I’m a trauma therapist for children and families at an elementary school. A lot of what motivated me to get into the work I do was my own trauma as a kid. I was sexually abused by an older neighbor who also bullied me in front of other kids from age 5 to 10, and my family had a lot of dysfunction, to say the least. School, the woods, books, writing, my own fantasy world: These were what kept me alive. I was that kid who could read and walk through the hallways from classes--to this day, my peripheral vision is on fleek.
This poem I found was about big construction vehicles rolling through a beautiful, pristine rainforest; ugly, metallic machines attacking the sweet greens and damp brown of the earth and bright red of a flying bird leaving its disappearing nest. The animals began to run until the snakes hissed back. The snakes hissed back and led a revolt and the animals turned around and took down those big machines with all the power of them standing up for the protection of their home.
I read this poem, and I knew that the part inside me that, 15 years later, started my own personal revolt against my abuser and the environment that broke my heart and my innocence, started it with this poem and the teacher that asked me to write it and wanted to hear me read it.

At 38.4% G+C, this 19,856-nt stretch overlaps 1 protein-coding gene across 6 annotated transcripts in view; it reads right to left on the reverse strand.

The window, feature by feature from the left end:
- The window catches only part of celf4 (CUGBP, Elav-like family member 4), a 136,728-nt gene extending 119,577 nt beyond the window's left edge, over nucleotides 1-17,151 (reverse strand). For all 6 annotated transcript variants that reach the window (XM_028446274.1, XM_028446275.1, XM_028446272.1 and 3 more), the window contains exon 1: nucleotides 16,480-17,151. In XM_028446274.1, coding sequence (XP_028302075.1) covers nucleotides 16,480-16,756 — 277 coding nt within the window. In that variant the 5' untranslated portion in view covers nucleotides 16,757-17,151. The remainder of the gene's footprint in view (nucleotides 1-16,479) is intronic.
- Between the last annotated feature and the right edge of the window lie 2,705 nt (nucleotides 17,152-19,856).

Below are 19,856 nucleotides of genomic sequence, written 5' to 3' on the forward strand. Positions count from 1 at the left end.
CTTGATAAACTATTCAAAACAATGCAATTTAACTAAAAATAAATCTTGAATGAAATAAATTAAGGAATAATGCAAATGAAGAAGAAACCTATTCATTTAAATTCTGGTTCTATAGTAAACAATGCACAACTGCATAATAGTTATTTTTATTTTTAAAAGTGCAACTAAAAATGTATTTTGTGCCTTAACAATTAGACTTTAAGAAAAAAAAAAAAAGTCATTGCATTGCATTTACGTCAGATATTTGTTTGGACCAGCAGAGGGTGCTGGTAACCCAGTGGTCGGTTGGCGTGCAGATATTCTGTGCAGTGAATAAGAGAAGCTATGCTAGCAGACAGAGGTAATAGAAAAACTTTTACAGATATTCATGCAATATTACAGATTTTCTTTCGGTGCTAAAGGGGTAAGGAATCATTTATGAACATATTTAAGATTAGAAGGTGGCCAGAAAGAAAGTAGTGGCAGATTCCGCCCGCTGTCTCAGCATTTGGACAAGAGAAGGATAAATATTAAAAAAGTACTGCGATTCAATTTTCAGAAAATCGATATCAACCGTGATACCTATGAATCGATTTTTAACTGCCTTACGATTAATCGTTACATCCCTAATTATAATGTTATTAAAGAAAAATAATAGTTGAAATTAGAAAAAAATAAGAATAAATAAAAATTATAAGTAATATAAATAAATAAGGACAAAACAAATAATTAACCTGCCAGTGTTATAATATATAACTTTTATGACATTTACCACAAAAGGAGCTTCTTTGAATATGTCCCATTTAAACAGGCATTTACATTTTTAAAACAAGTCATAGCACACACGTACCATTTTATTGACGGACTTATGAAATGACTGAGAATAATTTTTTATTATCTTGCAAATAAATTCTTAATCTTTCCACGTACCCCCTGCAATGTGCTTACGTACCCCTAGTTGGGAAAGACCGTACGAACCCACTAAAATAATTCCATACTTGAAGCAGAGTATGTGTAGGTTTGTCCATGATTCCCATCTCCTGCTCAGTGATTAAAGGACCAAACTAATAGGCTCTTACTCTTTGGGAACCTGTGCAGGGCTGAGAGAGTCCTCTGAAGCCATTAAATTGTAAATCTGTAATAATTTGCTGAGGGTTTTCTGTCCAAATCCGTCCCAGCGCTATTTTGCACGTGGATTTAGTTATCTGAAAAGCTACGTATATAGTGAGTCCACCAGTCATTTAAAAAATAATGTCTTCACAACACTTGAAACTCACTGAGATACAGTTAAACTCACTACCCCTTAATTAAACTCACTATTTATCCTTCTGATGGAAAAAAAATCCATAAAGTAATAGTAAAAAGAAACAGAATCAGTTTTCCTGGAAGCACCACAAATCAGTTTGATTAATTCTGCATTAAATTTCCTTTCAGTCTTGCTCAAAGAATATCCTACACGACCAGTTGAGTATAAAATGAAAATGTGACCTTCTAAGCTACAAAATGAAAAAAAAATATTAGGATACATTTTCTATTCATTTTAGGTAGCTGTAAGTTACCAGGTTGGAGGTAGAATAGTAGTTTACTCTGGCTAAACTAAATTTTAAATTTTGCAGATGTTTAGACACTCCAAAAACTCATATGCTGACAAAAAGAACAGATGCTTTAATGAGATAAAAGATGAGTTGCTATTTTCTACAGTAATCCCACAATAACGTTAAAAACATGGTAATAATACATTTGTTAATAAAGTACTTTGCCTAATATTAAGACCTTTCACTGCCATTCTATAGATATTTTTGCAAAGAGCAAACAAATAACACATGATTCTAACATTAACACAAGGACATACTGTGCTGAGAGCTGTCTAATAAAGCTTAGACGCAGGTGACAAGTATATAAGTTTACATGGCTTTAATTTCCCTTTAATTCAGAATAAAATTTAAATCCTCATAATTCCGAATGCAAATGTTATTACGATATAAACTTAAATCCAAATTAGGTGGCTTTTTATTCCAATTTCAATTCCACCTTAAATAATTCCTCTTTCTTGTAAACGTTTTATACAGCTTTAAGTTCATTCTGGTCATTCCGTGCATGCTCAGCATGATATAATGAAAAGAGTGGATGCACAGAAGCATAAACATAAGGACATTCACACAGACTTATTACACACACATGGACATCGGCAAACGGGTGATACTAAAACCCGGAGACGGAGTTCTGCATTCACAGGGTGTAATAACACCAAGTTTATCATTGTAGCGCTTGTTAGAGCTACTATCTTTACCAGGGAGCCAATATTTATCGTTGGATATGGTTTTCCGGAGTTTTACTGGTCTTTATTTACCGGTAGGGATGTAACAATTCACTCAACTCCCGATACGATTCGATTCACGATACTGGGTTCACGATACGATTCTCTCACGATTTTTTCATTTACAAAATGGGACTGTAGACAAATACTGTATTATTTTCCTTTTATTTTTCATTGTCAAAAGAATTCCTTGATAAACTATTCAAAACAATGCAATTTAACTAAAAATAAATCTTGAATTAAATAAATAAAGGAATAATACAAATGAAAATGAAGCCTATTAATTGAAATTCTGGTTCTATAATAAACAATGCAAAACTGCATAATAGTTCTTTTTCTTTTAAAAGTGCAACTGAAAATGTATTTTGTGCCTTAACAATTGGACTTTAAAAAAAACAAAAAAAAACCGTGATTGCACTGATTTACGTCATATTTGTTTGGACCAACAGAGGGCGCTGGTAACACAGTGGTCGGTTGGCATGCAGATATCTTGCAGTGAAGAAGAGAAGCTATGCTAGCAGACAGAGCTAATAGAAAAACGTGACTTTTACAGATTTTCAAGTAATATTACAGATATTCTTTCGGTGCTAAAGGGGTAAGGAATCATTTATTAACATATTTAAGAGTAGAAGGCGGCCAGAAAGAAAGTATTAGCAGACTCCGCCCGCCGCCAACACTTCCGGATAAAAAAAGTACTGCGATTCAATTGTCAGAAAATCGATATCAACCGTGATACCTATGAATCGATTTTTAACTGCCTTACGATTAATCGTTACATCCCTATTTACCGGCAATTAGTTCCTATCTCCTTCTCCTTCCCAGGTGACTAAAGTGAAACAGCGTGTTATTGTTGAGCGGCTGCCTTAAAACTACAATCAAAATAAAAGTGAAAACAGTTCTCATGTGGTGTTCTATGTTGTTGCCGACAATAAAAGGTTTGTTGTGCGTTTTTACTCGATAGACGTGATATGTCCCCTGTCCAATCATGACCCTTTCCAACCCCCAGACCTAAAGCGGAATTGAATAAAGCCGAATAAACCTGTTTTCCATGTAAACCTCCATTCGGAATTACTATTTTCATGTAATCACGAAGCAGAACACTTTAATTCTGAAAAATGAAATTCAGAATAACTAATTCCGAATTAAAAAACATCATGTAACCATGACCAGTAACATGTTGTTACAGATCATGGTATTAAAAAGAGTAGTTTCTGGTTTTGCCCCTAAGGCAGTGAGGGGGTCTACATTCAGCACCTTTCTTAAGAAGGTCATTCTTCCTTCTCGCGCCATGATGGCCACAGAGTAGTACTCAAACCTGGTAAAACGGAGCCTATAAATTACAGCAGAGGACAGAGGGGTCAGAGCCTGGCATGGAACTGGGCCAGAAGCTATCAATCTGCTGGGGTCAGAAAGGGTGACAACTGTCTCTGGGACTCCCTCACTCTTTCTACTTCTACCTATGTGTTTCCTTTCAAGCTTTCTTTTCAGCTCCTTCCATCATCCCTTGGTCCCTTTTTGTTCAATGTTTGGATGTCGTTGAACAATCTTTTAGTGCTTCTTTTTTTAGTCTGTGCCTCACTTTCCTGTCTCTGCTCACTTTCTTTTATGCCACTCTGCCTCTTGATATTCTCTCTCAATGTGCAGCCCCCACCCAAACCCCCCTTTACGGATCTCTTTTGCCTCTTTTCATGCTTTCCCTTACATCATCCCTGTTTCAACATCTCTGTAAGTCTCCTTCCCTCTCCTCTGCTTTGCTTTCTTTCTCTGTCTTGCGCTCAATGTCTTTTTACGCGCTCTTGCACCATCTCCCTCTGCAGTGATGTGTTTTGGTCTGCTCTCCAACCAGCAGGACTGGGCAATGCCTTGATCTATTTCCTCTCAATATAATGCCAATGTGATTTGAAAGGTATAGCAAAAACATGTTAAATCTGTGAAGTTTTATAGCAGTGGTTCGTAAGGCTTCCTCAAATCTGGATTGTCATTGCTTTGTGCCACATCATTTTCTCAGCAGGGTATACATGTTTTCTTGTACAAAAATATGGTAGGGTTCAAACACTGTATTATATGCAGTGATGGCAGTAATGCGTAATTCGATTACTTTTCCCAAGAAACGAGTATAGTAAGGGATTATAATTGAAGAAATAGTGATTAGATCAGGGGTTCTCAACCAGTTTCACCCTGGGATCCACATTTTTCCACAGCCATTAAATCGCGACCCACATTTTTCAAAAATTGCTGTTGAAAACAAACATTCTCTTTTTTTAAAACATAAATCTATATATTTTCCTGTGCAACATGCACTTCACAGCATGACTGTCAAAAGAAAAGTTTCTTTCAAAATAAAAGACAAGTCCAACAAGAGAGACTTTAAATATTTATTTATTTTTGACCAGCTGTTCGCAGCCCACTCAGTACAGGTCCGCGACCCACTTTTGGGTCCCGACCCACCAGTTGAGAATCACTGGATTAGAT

I read this poem, and I knew that I wanted to be the person who would ask others to write about how they would start their revolts and then help them start them.
Today, I’m lucky to get to hear those stories and to help re-write them so that the suffering, the cycle of abuse, stops. I try to remember to never underestimate the power of a poem, a metaphor, a story.
When I found Green Windows last year, I was ready to write more of my story, and Peggy and the group of amazing people she manifested every month kept me coming back and writing more. The writing below is an excerpt from a book I’m writing based on my own story and all the stories I’ve heard throughout my lifetime.
Excerpt from Frontera
by Lena Nicodemus
Mama helped Jo learn to stitch when she was old enough to hold the needle and the circular frame. It went in and out to the speed of their singing of songs that neither were old enough to fully understand. Jo would often overshoot the needle and accidentally stab herself in the pad of her index finger.
“Ow!” She would pull her hand back as the costura became tinged with a little red dot of blood.
“Los errores son parte del aprendizaje,” Mama said then, something Abuela had taught her, something that Jo would tell her own children someday as a bookmark for moments of flawless idiosyncrasy.
When the phone rang for the last time, it was months after the accident, and Grandma May lay flat on her bed with the orange curtains pulled closed at any time of day. Stale café and pan sat cold on her nightstand, next to a picture of Grandma May and Grandpa George with Mama, who looked up at her two smiling parents with no expression.
“Vente, vente,” Grandma May beckoned. “Vente por aca.”